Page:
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the right direction. it is a step, but is this really _ the right direction. it is a step, but is this really the _ the right direction. it is a step, but is this really the great - but is this really the great levelling up we are being told it is? ireland, hungary and estonia, all of which have corporate tax rates below 15%. at first, they resisted this but they are now on board. kenya, nigeria, pakistan and sri lanka, they have not yetjoined the agreement, do you think they will? and what could be the repercussions if they don't? it is repercussions if they don't? it is very important _ repercussions if they don't? it 3 very important that we already have 136 countries that are signatories to this potential deal which is over 90% of global gdp. this is a step in the right direction. in particular in an environment where there has been greater fragmentation globally. seeing these large countries all agreeing to this new framework, which has two pillars, more fair distribution of profits and a global minimum to corporate tax, that is a step in the right direction. it will move us towards an environment where there will be less tensions globally on the corporate front and where we
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are going to be able to generate greater profits from some of these... greater tax revenues from some of these large multinationals that generate large amounts of profit. officials in northern afghanistan say as many as 50 people may have been killed in a suicide bombing at a mosque used by the minority she a community. —— shia community. the group calling itself islamic state says it was behind the attack. it happened in the city of kunduz during friday prayers, when the mosque would've been packed with worshippers. officials say many dozens of people were also injured. these pictures give an idea of the devastation caused by the blast, which took place early in the afternoon, inside the mosque. it's the deadliest single attack in afghanistan since us forces left the country. with more, here's our afghanistan correspondent secunder kermani. ..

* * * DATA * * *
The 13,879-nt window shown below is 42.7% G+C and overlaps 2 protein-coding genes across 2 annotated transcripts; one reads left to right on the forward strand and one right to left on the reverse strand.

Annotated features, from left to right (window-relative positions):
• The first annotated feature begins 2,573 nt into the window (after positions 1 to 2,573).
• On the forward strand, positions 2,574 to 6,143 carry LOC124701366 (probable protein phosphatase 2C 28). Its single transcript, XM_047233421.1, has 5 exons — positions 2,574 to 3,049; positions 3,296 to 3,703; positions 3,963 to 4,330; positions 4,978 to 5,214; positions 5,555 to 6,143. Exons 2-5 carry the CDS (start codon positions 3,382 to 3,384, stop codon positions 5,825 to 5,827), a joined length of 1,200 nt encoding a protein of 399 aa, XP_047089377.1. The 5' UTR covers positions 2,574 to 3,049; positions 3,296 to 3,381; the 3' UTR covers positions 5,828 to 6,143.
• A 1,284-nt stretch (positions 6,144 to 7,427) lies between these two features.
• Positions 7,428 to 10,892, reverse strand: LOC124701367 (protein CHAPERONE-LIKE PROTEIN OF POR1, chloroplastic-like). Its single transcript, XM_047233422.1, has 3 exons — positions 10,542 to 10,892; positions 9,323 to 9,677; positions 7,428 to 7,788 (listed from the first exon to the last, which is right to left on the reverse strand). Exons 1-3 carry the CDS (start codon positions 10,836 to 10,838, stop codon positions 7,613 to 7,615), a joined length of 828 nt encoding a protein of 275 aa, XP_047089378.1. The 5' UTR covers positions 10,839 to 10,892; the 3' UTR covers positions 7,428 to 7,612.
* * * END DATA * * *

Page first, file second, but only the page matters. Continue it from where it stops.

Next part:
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this blast took place at 1:30pm in the northern city of conduce as worshipers were gathering for friday prayers, and the most was very busy, we understand there were about 300 people inside the mosque at the time the suicide bomber blew himself up, causing utter devastation. as you say, it's believed that more than 50 people were killed. now in the last hour or so, the local branch of the islamic state group, is—k, have claimed responsibility for the bombing. they've repeatedly launched attacks in the past, as was this one targeting afghanistan's shia minority. now is are also fierce rivals of the taliban in recent weeks, although is is still much less powerful than the taliban, they've launched a campaign of bombing attacks targeting taliban fighters. that's largely in the east of the country at times, as well, in and around kabul. this attack in the north of afghanistan, apparently committed
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by a member of the uighur ethnic group, represents a worrying escalation and suggest their influence is expanding. the local branch of islamic state has claimed responsibility for this attack, what is their strategy? their strategy, given from this target set, they want to hit at least two birds with one stone. one is to exacerbate ethnic and sectarian tensions by targeting shia minority group. they want to be able to rile up the minorities, who are already really concerned about their fate, because of the taliban takeover. that is one. number two is that they want to be able to send a message, the location in kunduz is to rattle notjust iran, which will get involved because, you know, the shia community has been targeted but